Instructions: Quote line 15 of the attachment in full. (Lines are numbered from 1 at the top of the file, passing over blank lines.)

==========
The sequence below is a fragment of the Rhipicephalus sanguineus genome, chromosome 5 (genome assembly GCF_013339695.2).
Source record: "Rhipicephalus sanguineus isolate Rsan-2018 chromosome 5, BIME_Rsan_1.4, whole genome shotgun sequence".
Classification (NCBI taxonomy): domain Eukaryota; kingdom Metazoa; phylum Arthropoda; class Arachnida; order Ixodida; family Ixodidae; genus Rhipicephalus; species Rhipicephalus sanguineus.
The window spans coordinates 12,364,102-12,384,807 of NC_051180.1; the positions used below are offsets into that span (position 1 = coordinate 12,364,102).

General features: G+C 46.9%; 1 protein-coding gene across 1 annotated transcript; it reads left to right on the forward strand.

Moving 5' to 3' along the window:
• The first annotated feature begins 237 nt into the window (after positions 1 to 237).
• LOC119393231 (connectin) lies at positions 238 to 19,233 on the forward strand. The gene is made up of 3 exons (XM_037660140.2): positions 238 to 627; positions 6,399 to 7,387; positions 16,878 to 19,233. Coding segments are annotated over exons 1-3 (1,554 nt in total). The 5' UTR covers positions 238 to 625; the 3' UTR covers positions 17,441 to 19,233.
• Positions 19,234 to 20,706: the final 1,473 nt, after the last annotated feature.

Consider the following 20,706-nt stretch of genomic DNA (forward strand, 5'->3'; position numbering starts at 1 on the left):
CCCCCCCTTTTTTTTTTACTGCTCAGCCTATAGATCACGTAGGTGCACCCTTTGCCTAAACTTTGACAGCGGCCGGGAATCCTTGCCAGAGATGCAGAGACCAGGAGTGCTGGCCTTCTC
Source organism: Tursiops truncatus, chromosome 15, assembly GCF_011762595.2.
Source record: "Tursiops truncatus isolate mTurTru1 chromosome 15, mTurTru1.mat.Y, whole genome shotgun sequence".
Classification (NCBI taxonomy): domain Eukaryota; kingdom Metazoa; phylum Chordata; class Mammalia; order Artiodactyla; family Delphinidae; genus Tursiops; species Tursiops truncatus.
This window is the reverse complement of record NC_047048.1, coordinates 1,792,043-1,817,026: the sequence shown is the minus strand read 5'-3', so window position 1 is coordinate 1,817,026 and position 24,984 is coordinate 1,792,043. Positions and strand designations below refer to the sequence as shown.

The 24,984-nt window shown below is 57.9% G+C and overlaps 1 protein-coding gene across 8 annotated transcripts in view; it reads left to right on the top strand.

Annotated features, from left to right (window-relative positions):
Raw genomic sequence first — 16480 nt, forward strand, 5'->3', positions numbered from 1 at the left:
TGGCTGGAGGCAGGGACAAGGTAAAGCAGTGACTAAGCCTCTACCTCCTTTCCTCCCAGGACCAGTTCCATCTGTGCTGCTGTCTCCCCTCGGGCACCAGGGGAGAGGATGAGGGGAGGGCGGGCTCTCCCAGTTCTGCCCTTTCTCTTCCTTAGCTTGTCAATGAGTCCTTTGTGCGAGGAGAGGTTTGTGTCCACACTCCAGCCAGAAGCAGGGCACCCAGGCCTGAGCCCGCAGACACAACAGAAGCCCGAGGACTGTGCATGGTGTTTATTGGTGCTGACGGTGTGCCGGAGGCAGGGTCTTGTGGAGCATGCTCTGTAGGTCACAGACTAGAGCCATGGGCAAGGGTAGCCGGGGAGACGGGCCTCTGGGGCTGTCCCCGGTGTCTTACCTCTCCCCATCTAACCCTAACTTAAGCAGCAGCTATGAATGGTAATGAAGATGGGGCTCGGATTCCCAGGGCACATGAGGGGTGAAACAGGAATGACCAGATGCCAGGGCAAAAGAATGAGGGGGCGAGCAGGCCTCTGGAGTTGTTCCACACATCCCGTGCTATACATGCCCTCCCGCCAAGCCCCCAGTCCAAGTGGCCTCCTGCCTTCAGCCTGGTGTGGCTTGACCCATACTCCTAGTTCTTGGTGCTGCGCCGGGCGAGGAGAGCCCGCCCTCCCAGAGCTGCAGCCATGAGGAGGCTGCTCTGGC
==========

This window is the reverse complement of record NC_047048.1, coordinates 1,792,043-1,817,026: the sequence shown is the minus strand read 5'-3', so window position 1 is coordinate 1,817,026 and position 24,984 is coordinate 1,792,043. Positions and strand designations below refer to the sequence as shown.